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Simon (computer)

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Simon (computer)

for the handheld electronic game that employs computer chips, see Simon (game).

Simon was the name given to the first "personal computer"[1] of history, a project developed by Edmund Berkeley and presented in a thirteen articles series issued in Radio-Electronics magazine, from October 1950. Although there were far more advanced machines at the time of its construction, the Simon represented the first experience of building an automatic simple digital computer, for educational purposes. In 1950, it was sold for US$600.


The "Simon project" arose as a result of the Berkeley's book Giant Brains, or Machines That Think, published in November 1949. There, the author said:

In November 1950, Berkeley wrote an article entitled Simple Simon for Scientific American magazine,[2] which was a description of the digital computing principles for the general public. Despite Simon's extreme lack of resources (it was able to represent only the numbers 0, 1, 2 and 3), Berkeley stated on page 40 that the machine "possessed the two unique properties that define any true mechanical brain: it can transfer information automatically from any one of its "registers" to any other, and it can perform reasoning operations of indefinite length". Berkeley concluded his article anticipating the future[2]:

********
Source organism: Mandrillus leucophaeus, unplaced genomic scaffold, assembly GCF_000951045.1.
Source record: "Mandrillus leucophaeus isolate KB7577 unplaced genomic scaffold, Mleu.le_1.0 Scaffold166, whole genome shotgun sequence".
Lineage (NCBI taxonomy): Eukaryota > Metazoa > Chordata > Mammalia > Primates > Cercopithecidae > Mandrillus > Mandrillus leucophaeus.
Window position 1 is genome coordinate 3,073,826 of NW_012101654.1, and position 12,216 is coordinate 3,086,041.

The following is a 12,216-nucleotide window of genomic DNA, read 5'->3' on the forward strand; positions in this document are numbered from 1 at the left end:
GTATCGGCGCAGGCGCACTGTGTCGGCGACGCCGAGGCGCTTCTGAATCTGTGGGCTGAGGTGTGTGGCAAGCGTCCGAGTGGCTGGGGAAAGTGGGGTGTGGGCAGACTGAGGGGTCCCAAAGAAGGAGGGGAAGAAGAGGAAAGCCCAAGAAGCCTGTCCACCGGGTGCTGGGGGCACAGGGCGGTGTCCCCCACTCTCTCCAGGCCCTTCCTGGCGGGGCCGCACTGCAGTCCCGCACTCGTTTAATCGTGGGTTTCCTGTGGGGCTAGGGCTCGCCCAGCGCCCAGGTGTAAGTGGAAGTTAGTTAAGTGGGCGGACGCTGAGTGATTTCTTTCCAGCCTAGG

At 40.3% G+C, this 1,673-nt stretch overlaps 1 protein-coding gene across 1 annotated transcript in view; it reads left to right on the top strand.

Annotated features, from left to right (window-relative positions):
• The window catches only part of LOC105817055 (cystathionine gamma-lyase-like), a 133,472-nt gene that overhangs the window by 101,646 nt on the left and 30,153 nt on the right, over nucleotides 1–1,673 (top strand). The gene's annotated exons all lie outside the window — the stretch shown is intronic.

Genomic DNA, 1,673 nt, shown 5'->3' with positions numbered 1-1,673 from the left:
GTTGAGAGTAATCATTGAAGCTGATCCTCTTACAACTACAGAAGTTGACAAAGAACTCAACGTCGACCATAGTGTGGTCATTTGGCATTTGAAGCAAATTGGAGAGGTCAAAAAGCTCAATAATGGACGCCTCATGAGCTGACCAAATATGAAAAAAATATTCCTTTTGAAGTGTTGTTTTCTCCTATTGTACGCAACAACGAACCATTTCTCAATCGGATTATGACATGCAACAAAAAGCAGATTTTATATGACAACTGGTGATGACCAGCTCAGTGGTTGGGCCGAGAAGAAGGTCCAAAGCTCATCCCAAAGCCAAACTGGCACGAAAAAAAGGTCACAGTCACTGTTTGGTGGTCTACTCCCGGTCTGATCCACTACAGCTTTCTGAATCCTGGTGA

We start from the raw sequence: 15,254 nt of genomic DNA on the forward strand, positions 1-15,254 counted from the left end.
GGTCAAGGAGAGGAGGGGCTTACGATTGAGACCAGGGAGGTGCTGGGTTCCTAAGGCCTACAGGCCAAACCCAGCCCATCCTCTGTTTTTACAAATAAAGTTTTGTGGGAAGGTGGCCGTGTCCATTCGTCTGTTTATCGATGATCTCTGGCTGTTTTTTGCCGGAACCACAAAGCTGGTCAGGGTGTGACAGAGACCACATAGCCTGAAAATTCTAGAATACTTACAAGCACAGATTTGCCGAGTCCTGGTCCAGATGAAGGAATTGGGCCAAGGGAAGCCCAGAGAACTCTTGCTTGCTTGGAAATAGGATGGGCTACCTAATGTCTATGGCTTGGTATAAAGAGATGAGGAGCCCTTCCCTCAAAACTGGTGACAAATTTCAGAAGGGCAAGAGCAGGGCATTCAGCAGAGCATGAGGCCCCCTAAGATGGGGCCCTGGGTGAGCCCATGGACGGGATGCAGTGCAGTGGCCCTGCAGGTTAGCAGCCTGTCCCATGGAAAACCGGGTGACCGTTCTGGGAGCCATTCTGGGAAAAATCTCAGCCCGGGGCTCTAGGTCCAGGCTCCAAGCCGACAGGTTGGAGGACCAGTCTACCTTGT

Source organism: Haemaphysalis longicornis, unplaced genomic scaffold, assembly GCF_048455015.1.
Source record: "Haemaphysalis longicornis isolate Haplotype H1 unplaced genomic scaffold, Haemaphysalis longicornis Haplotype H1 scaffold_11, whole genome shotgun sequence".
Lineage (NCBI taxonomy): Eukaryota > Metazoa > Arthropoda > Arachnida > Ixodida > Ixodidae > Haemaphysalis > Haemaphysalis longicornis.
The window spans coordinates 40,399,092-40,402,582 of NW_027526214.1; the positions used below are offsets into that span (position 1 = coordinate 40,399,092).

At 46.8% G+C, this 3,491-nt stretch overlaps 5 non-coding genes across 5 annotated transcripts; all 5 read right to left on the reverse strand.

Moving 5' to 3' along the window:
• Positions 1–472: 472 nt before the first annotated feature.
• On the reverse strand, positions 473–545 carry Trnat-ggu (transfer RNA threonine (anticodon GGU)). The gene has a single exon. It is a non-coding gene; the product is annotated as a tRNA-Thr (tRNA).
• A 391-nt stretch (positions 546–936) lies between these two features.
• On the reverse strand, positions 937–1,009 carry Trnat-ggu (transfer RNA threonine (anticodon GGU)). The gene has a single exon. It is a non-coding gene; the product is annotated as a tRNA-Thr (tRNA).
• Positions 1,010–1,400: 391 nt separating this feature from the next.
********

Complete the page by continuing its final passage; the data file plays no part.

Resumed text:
Technical specifications

The Simon's architecture was based on relays. The programs were run from a standard paper tape with five rows of holes for data. The registers and ALU could store only 2 bit. The data entry was made through the punched paper or by five keys on the front panel of the machine. The output was provided by five lamps.

The punched tape served not only for data entry, but also as a memory for the machine. The instructions were carried out in sequence, as they were read from the tape. The machine was able to perform four operations: addition, negation, greater than, and selection.


External links

  • Simon's FAQ
  • Edmund Berkeley's Simon Relay Processor
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